The dilemma for many is that our reliance on technology is such that we have become increasingly isolated from reality and the outside world. This can be clearly seen through the advent of the so-called "information society". Computer-mediated communications has become simply another technology in which the promises of a greener, brighter future have turned out to be superfluous. The Internet especially was supposed to deliver a "new economy". Moreover, the "paperless" medium of the Internet would help save trees while the tele-working would cut down on traffic congestion and emissions. It has since turned out to be the opposite: the economy is the same as it ever was, more paper is being used than ever before, and with so many people online computers now cause more emissions than civil aviation worldwide. It's not just about household computers: the Internet requires huge server and data storage facilities, and as the flow of data doubles every four months, electricity consumption grows with it.

Our reliance on technology to fix problems related to our egocentric view of the world is such that halting the irreversible effects of climate change when they become intolerable or catastrophic is regarded by some as a possible alternative. Paul Crutzen, Nobel Prize winner (1995) and renowned atmospheric chemistry expert at the Max Planck Institute in Germany, has suggested releasing aerosols into the upper atmosphere to chemically neutralise carbon dioxide. Although Crutzen believes that this solution should only be considered as a last resort if the climate machine were to spin out of control, it nevertheless betrays what Bourg views as "another head-long technological rush with potentially nasty surprises - all of which would be on a planetary scale." Accordingly, the danger of such an idea is that it provides a justification for inaction today on account of the fact that tomorrow action can be taken on a global scale.

In the end, regardless of the technology at our disposal, it's quite clear that the only way to combat climate change is a thorough and radical change in the way we live and consume resources. However, given the close relationship between our lifestyles and our personal values, such a fundamental change is only possible if we make alterations to basic ethics. For instance, we rarely take into account future generations or distant populations when making important decisions. Moreover, western societies are structured so as to enable each person to maximise their own interests. As a result, it's only to be expected that the ultimate objective of western, industrial society is to produce and consume more and more.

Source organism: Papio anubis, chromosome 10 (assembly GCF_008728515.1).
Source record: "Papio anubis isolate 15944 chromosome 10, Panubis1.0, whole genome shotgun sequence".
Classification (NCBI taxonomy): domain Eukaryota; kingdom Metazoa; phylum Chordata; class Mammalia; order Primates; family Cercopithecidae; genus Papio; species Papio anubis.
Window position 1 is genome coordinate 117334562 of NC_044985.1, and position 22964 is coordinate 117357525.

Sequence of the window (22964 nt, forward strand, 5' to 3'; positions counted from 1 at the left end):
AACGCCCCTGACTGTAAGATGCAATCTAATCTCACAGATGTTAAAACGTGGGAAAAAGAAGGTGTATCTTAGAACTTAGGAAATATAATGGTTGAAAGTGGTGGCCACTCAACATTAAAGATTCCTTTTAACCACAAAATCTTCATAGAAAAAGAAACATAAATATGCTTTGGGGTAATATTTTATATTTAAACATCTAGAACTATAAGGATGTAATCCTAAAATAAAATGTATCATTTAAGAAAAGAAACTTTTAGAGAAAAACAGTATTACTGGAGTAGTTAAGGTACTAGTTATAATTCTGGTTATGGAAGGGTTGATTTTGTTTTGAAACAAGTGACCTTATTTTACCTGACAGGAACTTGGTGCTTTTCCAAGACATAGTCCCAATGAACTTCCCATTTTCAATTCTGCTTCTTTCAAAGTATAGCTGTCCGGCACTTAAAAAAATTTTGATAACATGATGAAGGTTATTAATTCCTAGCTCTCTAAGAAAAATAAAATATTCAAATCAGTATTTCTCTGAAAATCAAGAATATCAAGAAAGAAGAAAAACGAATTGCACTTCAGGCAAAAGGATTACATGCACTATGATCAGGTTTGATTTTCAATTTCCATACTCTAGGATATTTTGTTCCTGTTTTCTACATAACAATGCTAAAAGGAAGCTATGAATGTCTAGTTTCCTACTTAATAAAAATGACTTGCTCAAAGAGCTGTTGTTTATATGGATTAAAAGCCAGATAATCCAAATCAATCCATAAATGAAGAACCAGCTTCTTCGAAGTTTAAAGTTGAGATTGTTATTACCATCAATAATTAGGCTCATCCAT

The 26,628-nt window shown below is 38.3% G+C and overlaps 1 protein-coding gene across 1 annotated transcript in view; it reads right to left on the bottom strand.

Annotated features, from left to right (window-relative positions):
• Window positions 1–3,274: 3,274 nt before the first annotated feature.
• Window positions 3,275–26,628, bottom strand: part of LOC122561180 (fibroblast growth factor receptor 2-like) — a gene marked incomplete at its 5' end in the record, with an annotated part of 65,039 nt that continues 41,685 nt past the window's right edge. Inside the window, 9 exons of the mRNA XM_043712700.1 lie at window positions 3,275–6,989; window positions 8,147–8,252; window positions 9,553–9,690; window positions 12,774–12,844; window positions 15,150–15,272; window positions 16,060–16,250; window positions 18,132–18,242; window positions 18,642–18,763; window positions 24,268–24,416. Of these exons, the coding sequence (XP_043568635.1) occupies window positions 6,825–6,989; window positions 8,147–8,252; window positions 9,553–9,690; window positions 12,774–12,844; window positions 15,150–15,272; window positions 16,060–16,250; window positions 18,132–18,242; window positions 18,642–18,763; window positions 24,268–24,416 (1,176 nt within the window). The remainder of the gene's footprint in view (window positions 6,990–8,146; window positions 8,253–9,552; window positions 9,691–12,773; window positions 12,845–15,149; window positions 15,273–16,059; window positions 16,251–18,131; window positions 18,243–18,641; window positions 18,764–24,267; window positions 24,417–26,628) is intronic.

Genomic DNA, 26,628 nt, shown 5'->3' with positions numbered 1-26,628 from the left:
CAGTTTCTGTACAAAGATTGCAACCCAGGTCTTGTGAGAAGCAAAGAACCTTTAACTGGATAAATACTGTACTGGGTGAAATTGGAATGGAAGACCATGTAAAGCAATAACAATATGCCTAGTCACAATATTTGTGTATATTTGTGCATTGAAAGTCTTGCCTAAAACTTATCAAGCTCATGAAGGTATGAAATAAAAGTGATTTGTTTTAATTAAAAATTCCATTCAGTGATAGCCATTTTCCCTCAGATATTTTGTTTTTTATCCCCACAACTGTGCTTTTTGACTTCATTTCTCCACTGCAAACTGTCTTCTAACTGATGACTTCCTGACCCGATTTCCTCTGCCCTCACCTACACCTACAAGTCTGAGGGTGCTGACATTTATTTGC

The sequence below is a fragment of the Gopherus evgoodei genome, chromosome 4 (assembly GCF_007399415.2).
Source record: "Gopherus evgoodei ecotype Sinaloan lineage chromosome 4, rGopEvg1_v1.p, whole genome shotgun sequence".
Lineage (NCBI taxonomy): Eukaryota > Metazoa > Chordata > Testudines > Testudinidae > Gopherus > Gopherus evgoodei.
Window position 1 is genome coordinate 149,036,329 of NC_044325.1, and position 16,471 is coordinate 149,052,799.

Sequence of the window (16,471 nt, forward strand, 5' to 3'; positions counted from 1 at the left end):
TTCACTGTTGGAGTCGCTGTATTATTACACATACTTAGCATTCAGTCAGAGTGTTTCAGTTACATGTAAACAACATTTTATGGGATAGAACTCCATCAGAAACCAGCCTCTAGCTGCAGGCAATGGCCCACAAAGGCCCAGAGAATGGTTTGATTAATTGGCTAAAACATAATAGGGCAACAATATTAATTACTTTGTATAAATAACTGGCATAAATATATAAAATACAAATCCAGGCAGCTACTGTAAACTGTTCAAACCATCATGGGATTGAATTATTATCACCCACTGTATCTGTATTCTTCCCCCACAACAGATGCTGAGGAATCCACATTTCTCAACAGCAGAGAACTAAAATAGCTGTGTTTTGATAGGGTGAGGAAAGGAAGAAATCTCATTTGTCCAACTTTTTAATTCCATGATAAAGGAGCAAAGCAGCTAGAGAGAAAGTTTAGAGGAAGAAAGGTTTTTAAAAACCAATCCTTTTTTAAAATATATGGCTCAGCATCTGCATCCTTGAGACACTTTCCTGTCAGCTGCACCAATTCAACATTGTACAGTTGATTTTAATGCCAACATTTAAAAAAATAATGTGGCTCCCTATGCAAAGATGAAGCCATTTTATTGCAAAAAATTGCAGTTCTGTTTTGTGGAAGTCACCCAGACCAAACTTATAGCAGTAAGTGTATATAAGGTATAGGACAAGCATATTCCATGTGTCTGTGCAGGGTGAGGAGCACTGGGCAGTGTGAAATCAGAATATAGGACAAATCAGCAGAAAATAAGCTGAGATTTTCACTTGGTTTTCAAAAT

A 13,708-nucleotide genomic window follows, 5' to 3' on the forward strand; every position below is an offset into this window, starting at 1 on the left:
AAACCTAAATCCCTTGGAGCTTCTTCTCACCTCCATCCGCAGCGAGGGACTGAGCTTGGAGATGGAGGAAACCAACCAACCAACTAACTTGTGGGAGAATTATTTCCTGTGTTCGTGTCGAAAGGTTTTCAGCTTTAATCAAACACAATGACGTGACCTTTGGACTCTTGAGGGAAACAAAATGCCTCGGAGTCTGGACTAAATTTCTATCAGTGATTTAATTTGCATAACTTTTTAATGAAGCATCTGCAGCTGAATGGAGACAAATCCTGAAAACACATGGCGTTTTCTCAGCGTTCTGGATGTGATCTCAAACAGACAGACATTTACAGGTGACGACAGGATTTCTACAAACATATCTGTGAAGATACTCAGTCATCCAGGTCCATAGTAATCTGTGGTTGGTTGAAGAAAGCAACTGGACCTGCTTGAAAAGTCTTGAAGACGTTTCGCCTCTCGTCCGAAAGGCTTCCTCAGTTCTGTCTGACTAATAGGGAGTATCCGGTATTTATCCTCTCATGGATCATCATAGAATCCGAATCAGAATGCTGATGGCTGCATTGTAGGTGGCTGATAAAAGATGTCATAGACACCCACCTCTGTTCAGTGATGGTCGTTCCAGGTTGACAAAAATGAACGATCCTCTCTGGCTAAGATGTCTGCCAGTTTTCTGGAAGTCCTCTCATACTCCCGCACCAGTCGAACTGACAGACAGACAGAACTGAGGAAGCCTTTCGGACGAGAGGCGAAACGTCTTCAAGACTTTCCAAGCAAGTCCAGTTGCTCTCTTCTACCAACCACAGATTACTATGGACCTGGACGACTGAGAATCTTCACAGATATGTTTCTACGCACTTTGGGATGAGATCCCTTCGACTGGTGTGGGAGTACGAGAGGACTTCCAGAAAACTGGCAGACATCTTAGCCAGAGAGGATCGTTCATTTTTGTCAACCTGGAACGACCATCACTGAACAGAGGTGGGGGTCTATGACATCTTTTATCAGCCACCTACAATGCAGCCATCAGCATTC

Environmental degradation and climate change has shown that this is clearly no longer sustainable. The free organisation of society is showing itself to be at odds with the management of shared environmental assets. There is now an urgent need to invent new methods of economic and political regulation. This includes branding certain aspects of our lifestyles as criminal.

Subsequently, we can no longer leave everything up to "the market". The practice of market-based emissions trading demonstrates both the misplaced attempts of EU environment policy and the erroneous notion that somehow we can always buy ourselves out of trouble. The role of the markets is to stimulate the economy, but pricing can't be used as the basis for new ethical values required by a global society. Hence, certain activities not only mustn?t be regulated by the market, they must be forbidden and severely punished by law.

Europe provides a perfect example of how difficult such a change can be for the individual. Europeans are acutely aware of climate change and do care about the environment, but the vast majority are still unwilling to make radical and perhaps even painful changes to their own habits and lifestyles. Hearing the truth strikes fear into the hearts of most; hence, western industrial society prefers to take refuge in a head-long technological rush for a solution.

Unless the fundamental economic, ethical, and even religious foundations upon which western industrial society are built are re-evaluated and revamped, then the changes proposed or enacted to combat climate change will be too little too late. Along these lines, roadmaps like the one worked out in Bali don?t chart a way forward, but simply lead to a dead end. (John Horvath)